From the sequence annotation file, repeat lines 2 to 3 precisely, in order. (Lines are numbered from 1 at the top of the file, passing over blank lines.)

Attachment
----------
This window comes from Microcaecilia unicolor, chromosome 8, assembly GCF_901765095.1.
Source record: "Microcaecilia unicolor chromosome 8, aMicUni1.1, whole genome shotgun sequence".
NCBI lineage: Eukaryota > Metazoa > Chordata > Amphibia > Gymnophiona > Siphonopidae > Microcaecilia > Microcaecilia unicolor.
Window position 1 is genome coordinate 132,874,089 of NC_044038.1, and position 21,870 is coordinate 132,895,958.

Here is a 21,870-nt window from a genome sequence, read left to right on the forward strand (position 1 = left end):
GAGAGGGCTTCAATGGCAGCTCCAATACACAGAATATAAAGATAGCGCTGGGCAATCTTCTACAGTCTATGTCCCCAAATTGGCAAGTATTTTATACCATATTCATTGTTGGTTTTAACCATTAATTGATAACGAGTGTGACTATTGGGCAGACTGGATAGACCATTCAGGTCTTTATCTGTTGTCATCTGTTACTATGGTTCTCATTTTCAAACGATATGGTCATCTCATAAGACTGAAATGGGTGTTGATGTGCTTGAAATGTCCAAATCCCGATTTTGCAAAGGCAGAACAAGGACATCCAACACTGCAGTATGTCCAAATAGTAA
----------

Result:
Source record: "Microcaecilia unicolor chromosome 8, aMicUni1.1, whole genome shotgun sequence".
NCBI lineage: Eukaryota > Metazoa > Chordata > Amphibia > Gymnophiona > Siphonopidae > Microcaecilia > Microcaecilia unicolor.